New films depict Lady Margaret Thatcher and J Edgar Hoover with remarkable sympathy. In future there will be many such characters for film-makers to "improve".
Not so bad after all?
History is unforgiving, but Hollywood, it seems, is far less so.
Meryl Streep, in The Iron Lady, and Leonardo DiCaprio, in J Edgar, have received rave reviews for their sympathetic turns as Margaret Thatcher and J Edgar Hoover, figures not generally known for their lovable personalities.
The Guardian called Streep's performance "astonishing and all but flawless." US film critic Roger Ebert said DiCaprio had delivered a "fully-realised, subtle and persuasive performance, hinting at more than Hoover ever revealed, perhaps even to himself".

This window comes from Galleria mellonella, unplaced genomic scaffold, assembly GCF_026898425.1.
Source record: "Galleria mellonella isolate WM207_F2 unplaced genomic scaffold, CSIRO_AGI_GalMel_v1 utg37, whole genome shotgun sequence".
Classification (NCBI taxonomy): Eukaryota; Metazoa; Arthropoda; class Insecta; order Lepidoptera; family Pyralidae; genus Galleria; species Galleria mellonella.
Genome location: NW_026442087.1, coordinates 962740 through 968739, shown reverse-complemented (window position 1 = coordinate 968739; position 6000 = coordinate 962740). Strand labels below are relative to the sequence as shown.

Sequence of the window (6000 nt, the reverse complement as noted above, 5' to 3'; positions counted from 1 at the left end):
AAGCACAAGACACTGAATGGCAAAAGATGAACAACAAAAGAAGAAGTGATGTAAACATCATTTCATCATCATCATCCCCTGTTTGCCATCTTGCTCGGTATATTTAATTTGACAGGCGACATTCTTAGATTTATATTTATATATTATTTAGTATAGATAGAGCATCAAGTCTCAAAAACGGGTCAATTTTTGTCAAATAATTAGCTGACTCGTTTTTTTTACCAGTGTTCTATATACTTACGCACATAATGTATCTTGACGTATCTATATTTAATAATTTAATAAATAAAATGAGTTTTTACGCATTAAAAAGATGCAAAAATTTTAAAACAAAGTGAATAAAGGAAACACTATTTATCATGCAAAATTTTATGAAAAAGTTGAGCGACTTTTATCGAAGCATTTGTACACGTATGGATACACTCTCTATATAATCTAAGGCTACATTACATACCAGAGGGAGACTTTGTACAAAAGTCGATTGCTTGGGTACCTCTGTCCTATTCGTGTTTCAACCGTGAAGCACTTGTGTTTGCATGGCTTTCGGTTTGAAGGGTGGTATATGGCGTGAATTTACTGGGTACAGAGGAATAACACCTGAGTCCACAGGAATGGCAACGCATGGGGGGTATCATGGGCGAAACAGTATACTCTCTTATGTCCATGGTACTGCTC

It is not the first time that historically contentious figures have been given a cinematic shot at redemption. Oliver Stone's takes on both Richard Nixon and George W Bush were unquestionably generous. And Downfall, the acclaimed German film covering Adolf Hitler's last days, almost managed the impossible, prompting the newspaper Bild to ask "Are we allowed to show the monster as a human being?"
This could be a growth industry. Current global unrest promsies to bring filmmakers plenty more unpopular figures to re-discover soon: Silvio Berlusconi, Hosni Mubarak, even Bernie Madoff?
Some reputations, however, are clearly beyond salvage. Not even the world's greatest directors could elicit a heart-warmingly revisionist portrayal of a certain Osama bin Laden.